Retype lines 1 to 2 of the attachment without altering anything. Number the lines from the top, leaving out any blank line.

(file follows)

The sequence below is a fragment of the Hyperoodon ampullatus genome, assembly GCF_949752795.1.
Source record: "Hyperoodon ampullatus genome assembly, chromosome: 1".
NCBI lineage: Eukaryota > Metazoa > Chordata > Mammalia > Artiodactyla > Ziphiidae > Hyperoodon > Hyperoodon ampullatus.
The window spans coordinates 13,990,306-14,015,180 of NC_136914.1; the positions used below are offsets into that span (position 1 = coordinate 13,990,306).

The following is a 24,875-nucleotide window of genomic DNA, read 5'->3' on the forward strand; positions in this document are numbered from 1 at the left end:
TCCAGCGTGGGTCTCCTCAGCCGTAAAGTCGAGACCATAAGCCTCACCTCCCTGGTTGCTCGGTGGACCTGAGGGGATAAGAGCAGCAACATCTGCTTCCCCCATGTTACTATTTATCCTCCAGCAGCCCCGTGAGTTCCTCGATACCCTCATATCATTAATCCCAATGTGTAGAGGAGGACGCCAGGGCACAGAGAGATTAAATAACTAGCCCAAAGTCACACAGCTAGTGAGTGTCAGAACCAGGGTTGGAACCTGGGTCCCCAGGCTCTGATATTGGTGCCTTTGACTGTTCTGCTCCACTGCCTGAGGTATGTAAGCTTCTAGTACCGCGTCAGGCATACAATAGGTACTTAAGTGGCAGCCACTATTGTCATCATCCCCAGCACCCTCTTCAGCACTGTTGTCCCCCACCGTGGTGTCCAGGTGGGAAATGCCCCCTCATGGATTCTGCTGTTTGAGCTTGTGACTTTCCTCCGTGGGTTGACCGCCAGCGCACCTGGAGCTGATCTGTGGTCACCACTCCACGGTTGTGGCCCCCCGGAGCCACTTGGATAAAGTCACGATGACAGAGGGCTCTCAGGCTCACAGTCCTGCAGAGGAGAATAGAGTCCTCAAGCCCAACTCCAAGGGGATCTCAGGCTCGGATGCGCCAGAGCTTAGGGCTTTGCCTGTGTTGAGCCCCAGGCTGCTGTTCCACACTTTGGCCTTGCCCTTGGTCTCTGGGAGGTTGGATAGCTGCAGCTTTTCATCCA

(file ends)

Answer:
The sequence below is a fragment of the Hyperoodon ampullatus genome, assembly GCF_949752795.1.
Source record: "Hyperoodon ampullatus genome assembly, chromosome: 1".